I am a language nerd. I spent this morning looking up why rhubarb, or rhabarber in German, is written with an h after the r. The latin word for rhubarb is rheum barbarus. Barbarus means foreign. Rheum is derived from the ancient greek rheu, and that’s where the h comes from. It indicates a certain pronunciation of the letter rho at the beginning of a word. Not that interesting? Alright. While I was looking all of this up I found some funny sentences in the book On Food and Cooking by Harold McGee (highly recommended, by the way). On page 317 McGee writes that rhubarb’s “main use in the West is as a tart stand-in for fruit”. On page 367 he adds that rhubarb “often masquerates as fruit”. Both statements sound kind of mean, as if rhubarb stalks would sneak into our kitchens, drag the strawberries out of a pie and take their place only to dupe us. But I guess McGee has a point, because he also explains that rhubarb only became popular in pies and other sweet foods after sugar had become affordable. Since then it has been treated like a fruit and made palatable in desserts with tons of sweetener. But then it’s not the rhubarb that dupes us here. It’s the sugar. (See, sugar is bad.)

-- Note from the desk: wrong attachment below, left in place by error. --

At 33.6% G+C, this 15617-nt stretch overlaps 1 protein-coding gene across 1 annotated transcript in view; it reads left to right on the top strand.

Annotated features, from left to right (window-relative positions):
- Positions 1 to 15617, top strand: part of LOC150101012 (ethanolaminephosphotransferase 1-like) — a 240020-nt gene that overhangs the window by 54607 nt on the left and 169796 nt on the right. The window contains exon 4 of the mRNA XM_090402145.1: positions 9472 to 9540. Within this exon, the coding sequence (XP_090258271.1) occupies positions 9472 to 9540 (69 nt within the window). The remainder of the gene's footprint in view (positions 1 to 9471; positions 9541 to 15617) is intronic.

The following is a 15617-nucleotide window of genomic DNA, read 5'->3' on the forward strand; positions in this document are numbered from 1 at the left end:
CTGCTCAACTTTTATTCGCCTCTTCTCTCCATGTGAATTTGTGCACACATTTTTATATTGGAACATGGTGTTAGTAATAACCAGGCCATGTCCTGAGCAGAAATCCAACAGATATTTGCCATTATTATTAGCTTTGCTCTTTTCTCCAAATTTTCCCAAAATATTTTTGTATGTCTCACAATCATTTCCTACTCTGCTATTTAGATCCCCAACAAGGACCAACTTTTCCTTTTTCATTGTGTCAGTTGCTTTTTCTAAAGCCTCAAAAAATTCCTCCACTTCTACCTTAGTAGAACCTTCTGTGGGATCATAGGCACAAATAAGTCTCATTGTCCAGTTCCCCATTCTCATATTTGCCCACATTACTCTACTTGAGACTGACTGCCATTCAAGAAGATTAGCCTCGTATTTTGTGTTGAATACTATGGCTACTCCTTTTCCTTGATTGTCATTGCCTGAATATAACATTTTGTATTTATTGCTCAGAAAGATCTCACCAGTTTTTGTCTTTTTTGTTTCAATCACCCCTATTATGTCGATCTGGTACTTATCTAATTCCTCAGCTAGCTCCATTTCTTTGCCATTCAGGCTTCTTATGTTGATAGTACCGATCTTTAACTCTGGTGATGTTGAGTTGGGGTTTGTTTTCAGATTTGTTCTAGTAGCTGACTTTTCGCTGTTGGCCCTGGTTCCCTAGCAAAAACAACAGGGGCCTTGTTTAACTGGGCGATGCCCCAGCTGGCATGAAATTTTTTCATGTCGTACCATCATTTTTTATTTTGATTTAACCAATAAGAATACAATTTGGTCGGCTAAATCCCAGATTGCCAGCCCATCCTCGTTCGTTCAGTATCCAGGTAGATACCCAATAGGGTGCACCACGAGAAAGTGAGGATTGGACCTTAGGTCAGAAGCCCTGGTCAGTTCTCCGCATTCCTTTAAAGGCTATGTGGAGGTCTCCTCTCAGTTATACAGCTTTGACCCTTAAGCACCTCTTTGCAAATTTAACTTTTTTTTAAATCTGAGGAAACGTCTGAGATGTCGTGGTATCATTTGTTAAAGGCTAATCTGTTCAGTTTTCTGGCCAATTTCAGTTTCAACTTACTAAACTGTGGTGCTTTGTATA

Last Sunday we were enjoying our last rhubarb stalks, baked into a crisp, which is basically nothing else than a very, very lazy pie. This is a simple and versatile recipe and almost every ingredient could be substituted with something else. I used coconut flour, but oat flour or even whole wheat flour would work. For the almond butter you could use any other nut butter as well. Oh, and if you don’t have rhubarb, use berries or even apples. I used a 22 cm bread pan (9-inch loaf pan) for this recipe, and that makes enough for three people. P complained that the filling wasn’t sweet enough. He’s probably right but it’s no problem to double the amount of sugar mixed with the rhubarb.
Preheat oven to 200°C (400°F)
Place rhubarb, cornstarch, and agave nectar in a 22 cm (9 inch) loaf pan and stir to combine.
Combine remaining ingredients and stir well. Sprinkle on top of rhubarb.
Bake for 20 minutes or until the rhubarb is soft and the topping crispy.
Serve warm or cold.